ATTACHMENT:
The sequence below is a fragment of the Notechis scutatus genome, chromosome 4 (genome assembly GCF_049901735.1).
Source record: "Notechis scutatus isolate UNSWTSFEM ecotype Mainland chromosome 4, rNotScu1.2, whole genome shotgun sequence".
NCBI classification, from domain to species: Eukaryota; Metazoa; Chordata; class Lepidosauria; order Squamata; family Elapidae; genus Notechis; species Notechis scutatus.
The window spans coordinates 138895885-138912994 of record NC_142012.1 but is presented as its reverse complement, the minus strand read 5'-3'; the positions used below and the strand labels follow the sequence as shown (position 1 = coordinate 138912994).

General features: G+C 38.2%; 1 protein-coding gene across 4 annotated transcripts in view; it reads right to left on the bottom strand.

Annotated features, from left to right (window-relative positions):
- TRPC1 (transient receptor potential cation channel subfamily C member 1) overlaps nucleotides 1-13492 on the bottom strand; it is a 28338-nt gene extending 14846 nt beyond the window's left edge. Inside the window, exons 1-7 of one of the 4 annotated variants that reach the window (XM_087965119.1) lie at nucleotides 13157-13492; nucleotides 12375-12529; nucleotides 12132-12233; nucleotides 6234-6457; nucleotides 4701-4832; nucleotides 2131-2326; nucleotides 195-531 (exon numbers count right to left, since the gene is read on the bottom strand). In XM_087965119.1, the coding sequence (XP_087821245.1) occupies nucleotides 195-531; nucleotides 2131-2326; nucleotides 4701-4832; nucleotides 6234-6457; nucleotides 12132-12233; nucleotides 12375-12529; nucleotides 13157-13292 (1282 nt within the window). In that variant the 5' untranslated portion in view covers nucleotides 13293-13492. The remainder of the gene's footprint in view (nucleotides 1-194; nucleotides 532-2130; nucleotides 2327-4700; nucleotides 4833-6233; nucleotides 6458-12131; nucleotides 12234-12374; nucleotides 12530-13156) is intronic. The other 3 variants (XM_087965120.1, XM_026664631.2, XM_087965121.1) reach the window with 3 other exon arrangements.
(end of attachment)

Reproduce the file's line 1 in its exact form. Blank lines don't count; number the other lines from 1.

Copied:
The sequence below is a fragment of the Notechis scutatus genome, chromosome 4 (genome assembly GCF_049901735.1).